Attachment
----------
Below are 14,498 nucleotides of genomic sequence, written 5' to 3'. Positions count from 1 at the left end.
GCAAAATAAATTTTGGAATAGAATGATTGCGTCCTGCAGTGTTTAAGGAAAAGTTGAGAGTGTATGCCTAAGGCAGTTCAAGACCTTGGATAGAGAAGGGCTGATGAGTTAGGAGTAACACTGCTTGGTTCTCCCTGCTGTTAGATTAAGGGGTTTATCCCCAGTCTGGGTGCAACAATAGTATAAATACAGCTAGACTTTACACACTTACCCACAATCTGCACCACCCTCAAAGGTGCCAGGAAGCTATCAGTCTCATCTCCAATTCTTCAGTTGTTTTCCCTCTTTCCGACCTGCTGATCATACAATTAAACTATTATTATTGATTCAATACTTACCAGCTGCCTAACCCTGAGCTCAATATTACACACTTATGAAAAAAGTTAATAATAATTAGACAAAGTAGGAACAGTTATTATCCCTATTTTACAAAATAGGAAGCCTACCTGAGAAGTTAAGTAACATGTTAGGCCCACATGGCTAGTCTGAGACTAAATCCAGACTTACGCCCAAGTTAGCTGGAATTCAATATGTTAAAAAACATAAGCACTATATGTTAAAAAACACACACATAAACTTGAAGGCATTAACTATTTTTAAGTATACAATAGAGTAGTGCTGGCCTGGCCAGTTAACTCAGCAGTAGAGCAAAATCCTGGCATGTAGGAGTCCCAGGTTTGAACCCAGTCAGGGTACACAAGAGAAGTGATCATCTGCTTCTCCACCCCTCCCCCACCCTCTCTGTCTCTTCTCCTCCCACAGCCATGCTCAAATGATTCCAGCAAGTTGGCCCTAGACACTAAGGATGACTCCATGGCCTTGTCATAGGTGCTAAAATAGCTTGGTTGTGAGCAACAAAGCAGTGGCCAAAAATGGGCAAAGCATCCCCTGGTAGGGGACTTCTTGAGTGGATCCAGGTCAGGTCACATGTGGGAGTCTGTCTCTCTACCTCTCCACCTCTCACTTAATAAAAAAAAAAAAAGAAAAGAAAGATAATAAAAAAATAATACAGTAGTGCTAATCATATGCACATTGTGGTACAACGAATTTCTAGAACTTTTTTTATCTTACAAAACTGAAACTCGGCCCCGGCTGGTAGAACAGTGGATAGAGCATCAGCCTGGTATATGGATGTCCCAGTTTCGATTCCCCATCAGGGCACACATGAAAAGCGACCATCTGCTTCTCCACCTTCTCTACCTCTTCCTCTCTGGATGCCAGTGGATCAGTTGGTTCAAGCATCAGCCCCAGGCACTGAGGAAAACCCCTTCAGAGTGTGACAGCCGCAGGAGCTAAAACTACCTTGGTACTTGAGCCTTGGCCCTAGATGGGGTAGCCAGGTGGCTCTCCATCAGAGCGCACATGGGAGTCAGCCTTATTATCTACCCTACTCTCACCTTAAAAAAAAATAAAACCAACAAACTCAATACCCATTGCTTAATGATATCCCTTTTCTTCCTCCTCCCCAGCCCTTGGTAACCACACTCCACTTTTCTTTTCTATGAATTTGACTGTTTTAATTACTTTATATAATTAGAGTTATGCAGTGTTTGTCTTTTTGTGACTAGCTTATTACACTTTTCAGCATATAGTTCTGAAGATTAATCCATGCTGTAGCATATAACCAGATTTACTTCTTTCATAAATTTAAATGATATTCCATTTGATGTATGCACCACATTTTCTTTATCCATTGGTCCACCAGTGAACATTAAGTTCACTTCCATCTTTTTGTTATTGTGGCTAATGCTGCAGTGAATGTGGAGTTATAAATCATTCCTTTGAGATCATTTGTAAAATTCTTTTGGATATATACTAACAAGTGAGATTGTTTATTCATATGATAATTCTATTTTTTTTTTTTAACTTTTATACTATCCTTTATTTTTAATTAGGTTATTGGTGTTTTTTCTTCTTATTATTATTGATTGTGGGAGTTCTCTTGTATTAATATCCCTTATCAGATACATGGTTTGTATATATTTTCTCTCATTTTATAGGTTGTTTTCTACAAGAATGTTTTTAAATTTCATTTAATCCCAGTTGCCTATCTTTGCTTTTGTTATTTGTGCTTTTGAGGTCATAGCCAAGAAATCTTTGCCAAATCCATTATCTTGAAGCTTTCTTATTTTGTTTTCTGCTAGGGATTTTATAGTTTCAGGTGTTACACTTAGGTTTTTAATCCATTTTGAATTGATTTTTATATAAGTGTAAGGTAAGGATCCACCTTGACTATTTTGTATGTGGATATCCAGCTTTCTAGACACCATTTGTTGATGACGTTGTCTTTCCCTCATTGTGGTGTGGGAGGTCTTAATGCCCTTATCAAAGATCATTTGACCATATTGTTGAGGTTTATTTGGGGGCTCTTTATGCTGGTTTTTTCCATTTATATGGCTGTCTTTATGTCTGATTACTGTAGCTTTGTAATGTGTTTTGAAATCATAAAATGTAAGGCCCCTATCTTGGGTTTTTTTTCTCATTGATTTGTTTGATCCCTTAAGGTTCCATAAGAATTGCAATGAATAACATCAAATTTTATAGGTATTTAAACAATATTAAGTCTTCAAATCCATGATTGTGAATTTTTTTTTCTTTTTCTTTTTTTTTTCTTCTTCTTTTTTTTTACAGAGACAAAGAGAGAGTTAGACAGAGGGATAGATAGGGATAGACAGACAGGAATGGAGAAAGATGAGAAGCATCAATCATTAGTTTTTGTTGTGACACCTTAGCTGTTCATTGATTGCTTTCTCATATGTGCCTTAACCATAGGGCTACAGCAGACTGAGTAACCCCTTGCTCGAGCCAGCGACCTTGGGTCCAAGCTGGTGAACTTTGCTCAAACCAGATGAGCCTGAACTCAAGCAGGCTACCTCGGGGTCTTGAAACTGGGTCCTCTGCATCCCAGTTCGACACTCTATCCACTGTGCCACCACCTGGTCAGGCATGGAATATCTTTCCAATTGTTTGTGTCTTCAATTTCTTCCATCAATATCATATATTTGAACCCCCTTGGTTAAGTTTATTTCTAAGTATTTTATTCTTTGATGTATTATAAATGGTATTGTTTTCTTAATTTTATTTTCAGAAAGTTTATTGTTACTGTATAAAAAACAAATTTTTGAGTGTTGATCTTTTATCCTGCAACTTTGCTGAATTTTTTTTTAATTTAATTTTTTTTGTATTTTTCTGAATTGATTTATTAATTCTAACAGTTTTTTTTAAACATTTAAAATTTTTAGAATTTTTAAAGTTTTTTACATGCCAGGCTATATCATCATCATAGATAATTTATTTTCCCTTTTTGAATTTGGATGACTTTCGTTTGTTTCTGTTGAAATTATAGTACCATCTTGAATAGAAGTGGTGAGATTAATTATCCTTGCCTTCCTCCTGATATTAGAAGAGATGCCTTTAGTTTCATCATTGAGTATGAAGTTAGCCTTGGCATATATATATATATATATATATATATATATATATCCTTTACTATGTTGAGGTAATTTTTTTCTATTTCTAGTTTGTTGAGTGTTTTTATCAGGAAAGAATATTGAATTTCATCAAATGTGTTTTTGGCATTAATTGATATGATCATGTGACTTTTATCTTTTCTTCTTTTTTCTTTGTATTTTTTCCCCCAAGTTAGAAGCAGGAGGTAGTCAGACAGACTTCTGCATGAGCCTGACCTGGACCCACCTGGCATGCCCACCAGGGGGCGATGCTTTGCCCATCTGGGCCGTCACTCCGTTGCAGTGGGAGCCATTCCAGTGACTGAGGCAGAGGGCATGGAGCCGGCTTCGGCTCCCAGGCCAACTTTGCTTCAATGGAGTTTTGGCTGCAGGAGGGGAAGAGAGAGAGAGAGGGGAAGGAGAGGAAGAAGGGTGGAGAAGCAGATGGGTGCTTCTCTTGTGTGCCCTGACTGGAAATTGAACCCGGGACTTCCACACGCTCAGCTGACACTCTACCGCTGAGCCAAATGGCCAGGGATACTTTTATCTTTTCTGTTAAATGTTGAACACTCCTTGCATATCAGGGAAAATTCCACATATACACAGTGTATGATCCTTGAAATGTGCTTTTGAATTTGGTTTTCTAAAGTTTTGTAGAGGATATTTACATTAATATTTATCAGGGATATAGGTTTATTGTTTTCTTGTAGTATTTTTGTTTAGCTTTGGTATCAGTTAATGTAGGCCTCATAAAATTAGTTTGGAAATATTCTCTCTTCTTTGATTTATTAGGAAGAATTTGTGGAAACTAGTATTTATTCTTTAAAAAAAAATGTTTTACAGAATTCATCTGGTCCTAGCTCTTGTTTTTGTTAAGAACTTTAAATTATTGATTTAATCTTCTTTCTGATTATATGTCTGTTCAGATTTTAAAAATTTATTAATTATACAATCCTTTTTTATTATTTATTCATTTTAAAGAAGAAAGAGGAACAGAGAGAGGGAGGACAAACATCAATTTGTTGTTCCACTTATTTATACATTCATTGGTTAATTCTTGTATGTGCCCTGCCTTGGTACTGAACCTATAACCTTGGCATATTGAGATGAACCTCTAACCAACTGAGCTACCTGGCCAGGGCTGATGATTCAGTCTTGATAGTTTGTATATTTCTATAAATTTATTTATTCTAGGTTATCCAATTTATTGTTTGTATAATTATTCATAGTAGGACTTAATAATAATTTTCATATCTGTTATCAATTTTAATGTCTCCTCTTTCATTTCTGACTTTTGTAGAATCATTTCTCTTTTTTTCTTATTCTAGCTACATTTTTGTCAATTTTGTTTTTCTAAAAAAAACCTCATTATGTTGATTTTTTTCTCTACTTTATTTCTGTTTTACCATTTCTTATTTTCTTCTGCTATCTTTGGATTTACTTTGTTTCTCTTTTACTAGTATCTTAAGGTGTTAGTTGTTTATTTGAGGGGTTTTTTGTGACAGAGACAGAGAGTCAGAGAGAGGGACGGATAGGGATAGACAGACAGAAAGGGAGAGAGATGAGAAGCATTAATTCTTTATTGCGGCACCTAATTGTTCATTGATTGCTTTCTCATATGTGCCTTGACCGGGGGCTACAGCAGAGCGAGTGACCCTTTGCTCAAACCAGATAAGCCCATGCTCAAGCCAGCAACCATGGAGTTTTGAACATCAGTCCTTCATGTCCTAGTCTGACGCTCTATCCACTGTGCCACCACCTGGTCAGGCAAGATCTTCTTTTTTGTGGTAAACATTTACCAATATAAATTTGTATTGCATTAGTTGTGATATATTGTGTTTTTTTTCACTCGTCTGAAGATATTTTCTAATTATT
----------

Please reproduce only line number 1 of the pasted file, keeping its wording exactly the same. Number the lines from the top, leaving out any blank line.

Below are 14,498 nucleotides of genomic sequence, written 5' to 3'. Positions count from 1 at the left end.